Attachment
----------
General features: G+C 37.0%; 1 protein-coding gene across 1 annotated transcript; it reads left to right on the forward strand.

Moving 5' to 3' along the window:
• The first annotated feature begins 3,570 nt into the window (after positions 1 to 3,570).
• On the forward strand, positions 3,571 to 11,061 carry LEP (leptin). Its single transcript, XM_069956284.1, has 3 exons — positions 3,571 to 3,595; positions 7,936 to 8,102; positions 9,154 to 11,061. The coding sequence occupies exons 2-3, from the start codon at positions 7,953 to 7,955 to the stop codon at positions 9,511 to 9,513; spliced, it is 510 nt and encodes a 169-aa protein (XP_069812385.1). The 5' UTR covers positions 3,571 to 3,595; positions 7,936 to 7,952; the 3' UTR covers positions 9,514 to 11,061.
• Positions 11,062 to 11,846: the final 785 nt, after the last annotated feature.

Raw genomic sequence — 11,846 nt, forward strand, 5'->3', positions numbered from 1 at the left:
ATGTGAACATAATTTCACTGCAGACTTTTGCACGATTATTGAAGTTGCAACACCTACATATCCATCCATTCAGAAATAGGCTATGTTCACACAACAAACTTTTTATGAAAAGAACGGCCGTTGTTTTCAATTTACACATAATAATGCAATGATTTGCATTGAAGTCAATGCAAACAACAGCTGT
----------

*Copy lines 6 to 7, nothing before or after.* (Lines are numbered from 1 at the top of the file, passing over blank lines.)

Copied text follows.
Raw genomic sequence — 11,846 nt, forward strand, 5'->3', positions numbered from 1 at the left:
ATGTGAACATAATTTCACTGCAGACTTTTGCACGATTATTGAAGTTGCAACACCTACATATCCATCCATTCAGAAATAGGCTATGTTCACACAACAAACTTTTTATGAAAAGAACGGCCGTTGTTTTCAATTTACACATAATAATGCAATGATTTGCATTGAAGTCAATGCAAACAACAGCTGT